Crop circles? Not quite. The mysterious patches of barren dirt patterns, commonly known as fairy circles, were once only thought to exist in Namibia in southern Africa. However, the geographical oddity has been discovered in western Australia, giving some scientists a better picture as to why these mystery circles appear.
Several popular theories surround the existence of the circles and have ranged from the plausible (active termites) to the mythical (footprints of a god). But Stephan Getzin from the Helmholtz Center for Environmental Research told the BBC that these newfound circles in Australia are "a missing link in the debate about the origin of Namibian fairy circles."
"Because in Australia we find an identical fairy circle pattern, but without any explanatory correlation to termite or ant activity," Getzin said.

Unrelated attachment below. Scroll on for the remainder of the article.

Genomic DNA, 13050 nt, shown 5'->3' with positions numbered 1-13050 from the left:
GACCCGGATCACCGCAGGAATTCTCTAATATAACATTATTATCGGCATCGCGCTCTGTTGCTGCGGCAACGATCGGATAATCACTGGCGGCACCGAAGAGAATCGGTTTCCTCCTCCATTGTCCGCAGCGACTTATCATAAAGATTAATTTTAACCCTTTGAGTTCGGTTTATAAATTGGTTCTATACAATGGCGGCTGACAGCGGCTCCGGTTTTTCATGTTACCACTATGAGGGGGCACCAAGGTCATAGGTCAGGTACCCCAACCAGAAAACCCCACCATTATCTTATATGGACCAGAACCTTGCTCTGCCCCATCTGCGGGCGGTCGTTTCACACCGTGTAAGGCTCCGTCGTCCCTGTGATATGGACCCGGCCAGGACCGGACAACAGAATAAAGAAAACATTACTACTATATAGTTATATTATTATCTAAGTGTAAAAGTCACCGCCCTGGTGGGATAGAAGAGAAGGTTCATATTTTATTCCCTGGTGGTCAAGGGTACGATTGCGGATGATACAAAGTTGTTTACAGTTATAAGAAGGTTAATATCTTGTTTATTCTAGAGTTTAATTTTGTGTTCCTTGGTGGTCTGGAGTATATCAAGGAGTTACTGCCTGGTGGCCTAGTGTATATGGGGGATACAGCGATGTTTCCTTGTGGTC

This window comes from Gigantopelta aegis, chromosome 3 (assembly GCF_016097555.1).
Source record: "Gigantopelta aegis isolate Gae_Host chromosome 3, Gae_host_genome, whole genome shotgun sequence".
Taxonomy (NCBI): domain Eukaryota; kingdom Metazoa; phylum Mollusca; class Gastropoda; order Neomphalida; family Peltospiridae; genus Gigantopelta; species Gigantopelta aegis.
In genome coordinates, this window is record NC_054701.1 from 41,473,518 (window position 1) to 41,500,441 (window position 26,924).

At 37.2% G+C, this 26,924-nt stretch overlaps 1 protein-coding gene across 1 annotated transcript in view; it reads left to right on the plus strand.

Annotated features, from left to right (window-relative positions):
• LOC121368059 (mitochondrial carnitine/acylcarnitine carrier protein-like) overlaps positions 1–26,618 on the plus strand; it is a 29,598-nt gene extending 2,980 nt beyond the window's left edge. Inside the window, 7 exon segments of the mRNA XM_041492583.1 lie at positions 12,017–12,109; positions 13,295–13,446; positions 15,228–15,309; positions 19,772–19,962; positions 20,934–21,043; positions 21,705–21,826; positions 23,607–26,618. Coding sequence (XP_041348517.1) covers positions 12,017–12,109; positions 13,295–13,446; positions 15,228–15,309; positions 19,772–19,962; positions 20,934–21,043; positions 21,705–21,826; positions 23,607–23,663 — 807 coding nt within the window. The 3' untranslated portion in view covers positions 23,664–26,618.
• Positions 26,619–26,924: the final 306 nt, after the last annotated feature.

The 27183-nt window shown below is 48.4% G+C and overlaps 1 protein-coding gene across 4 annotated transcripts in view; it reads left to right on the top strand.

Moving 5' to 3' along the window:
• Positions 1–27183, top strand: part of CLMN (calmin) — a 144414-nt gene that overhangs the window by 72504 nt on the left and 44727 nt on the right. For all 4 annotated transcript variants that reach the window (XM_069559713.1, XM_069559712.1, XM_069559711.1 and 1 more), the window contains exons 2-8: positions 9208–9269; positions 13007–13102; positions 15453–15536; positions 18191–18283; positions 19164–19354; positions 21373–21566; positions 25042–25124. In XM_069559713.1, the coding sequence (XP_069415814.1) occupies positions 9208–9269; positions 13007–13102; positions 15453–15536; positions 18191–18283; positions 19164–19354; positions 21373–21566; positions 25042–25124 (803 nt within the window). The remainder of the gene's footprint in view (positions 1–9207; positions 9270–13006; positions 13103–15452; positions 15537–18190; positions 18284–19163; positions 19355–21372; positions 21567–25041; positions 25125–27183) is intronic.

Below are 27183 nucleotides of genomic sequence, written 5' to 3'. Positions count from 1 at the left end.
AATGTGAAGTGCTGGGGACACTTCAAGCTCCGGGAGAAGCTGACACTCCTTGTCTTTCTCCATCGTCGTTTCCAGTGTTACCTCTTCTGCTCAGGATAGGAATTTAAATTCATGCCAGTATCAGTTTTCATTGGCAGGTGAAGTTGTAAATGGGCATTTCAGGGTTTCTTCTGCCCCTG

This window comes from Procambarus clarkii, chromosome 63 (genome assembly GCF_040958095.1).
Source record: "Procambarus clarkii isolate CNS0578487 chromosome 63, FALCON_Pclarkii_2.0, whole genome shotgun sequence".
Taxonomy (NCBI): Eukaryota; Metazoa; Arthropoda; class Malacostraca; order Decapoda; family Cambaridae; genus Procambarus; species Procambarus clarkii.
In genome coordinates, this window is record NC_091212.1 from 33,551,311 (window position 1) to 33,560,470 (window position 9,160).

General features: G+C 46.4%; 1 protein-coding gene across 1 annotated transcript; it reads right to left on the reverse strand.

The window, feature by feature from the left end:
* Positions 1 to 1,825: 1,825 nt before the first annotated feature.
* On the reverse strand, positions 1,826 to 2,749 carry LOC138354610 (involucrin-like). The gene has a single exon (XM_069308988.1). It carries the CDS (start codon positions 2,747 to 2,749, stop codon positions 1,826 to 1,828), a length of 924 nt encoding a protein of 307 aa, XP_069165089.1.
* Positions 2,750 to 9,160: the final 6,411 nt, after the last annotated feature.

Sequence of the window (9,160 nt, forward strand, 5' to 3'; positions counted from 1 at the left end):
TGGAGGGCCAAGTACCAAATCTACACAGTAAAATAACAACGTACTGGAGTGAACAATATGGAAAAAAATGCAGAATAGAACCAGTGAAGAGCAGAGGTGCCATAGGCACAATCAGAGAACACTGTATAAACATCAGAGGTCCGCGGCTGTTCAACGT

According to a study published Monday in the journal Proceedings of the National Academy of Sciences, it appears more likely that the plants themselves have self-organized in order to compete for water resources.
"The remarkable match between the patterns of Australian and Namibian fairy circles and model results indicate that both patterns emerge from a nonuniform stationary instability, supporting a central universality principle of pattern-formation theory," the study's authors noted. In other words, the scarce water resources force the plants to form the uniform hexagonal patterns.
"More and more, ecologists are actually realizing that distinct vegetation patterns are a population-level consequence of competition for scarce water that is not enough to sustain a complete vegetation coverage and thus causes specific pattern morphologies of vegetation and consequently bare soil," Getzin told the BBC.